10 pm Christmas Eve, 2019 Text: Luke 2: 1-20
A few weeks ago I came upon an article that’s been living with me ever since. I knew right away that’s a story for sharing on Christmas Eve, except that I didn’t know why. So for the last number of days that’s been my question as I would come back to it: what is it about you? What are you saying to us?
Well, spoiler alert before I tell you the story -- yesterday morning something dawned … not a moment too soon!
Here’s the story.
In downtown Milwaukee, there is something called the Milwaukee County Secure Detention Facility. There’s even a photo of it heading up the article … this tall 15 story structure, riddled with windows --except that the so-called windows are a façade. Over 1,000 individuals are hidden in plain sight within an inner tower, denied natural light, air conditioning, programming and recreation. In the summer, the interior temperature is often over 90 degrees and -- with poor ventilation -- dangerous.
Most of the people inside are being held for noncriminal violations of parole. They are not allowed in-person visits from family or friends; in fact, they rarely leave cells that were built for one but now house two or three.
The average stay is 90 days, though many are held for six to 12 months. Eighteen people have died inside since it opened in 2001, several after being denied help, and more than half of those inside suffer from serious mental illness.
Patricia La Cross, who writes the article, describes how, on New Year’s Eve, she along with 11 others, met outside the building in support of community demands for its closure on humanitarian grounds. “We had heard,” she writes, “how terrifying it felt to be bricked-in there.” The wind was howling off Lake Michigan, the temperature was 13F, and for an hour they shouted their rejection of this fortress, all the while knowing only a merciful God, if anyone, could hear them.
“Still,” she says, “we banged cooking pot “drums” with big spoons and proclaimed our resolve with the conch shell “trumpet” I had brought. I remembered a Haitian bishop telling me that when the conch shell is blown, it’s a call for revolution. The sound of our tiny protest echoed off the concrete. Someone used a laptop to project “We know you are there” onto a building -- in letters less than a foot high.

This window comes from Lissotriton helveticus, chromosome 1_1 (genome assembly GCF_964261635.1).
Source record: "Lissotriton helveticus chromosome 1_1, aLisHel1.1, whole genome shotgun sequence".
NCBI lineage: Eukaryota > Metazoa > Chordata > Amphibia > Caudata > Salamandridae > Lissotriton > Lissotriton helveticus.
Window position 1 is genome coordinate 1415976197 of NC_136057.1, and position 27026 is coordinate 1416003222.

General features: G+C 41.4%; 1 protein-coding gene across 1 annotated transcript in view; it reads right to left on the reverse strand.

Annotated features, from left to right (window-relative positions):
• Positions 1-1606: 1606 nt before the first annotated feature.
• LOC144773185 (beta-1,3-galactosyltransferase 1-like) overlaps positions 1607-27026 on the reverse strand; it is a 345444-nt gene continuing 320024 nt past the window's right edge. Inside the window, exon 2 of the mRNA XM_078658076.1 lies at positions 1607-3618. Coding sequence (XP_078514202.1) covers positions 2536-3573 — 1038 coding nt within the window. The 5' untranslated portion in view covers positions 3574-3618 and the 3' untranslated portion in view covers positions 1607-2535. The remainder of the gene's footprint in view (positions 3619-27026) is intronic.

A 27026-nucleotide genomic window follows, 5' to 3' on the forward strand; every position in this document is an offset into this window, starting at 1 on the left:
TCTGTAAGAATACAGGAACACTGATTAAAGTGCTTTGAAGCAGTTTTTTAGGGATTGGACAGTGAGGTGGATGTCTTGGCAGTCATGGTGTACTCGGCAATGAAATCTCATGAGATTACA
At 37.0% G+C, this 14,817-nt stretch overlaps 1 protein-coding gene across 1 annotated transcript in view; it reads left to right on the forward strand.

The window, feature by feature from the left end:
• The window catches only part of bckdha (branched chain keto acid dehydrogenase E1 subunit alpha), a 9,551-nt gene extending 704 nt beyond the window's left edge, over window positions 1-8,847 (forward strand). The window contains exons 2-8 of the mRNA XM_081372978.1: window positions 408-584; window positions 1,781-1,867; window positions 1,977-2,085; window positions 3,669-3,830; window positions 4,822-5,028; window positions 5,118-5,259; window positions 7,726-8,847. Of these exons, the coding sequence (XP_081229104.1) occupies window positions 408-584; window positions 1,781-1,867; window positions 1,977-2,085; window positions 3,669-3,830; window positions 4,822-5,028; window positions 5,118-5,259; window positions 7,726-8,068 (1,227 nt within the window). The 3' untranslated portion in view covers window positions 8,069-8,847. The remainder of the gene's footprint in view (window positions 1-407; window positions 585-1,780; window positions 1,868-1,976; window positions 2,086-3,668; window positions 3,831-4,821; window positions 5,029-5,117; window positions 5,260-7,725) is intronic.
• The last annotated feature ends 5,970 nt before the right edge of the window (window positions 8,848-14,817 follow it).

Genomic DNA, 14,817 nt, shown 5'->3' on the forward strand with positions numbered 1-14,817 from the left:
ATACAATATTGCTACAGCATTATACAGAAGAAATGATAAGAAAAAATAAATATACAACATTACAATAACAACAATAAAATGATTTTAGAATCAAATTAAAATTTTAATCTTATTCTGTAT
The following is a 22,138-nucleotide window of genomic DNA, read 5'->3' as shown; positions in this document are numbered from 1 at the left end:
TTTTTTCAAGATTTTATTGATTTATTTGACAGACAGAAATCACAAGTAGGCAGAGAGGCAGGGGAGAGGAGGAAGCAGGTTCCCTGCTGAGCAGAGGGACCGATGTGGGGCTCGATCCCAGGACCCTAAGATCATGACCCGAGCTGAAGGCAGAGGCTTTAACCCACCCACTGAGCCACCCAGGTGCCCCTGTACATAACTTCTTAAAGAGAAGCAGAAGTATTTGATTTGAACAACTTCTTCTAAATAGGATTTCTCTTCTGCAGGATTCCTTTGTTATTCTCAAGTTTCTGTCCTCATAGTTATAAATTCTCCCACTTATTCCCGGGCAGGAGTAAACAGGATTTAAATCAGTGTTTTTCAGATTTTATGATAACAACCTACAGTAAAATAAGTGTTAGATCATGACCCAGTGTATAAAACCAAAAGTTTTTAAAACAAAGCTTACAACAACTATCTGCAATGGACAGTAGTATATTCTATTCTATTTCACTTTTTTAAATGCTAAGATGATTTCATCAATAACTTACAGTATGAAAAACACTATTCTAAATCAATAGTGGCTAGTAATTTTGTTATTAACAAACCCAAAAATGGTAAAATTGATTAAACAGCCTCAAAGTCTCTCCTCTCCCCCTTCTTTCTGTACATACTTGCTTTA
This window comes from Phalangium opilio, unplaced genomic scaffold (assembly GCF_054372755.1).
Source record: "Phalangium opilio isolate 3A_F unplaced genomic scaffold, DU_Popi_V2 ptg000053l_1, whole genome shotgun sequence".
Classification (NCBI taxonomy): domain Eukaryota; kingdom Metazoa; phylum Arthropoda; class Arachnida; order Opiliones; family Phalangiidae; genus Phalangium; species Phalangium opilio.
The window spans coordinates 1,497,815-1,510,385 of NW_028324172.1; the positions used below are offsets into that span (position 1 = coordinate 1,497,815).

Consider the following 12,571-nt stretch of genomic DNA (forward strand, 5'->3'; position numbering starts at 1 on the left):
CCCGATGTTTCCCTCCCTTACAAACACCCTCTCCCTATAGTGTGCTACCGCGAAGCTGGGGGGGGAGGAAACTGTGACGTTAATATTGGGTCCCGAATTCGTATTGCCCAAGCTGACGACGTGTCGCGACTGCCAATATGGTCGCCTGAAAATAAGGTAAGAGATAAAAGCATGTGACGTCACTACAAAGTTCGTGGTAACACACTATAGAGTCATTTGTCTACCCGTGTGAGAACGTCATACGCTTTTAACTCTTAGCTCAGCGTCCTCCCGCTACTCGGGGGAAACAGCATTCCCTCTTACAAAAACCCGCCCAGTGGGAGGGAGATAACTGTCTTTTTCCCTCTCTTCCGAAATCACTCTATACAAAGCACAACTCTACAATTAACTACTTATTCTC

After an hour, with handshakes and New Year’s wishes, we ran to our cars. It was a prayerful hour’s drive home”, Patricia writes. “I couldn’t imagine being isolated like those we had left behind.
Of all the protests I’ve joined over 40 years, that little alternative New Year’s Eve was the unlikeliest. Mostly strangers to one another and to those impacted, with not even an online audience for our presence, we were drawn that night to claim those rejected people for our community. We would enter the year together. It was love we’d shouted out.”
A month later she was at a meeting about prison reform. A formerly incarcerated man stood up. He spoke of the hideous conditions of the Milwaukee Secure Detention Facility, and then he shared that he’d been inside on New Year’s Eve. “We heard people were outside for us, and word spread through the building. It was electrifying; people were whooping,” he said. “We knew that we were not forgotten.”
“I was incredulous,” Patricia writes. “Two layers of cement, only 12 of us below on a frozen, windy night? Had they actually heard us -- or heard of us? I didn’t get to ask.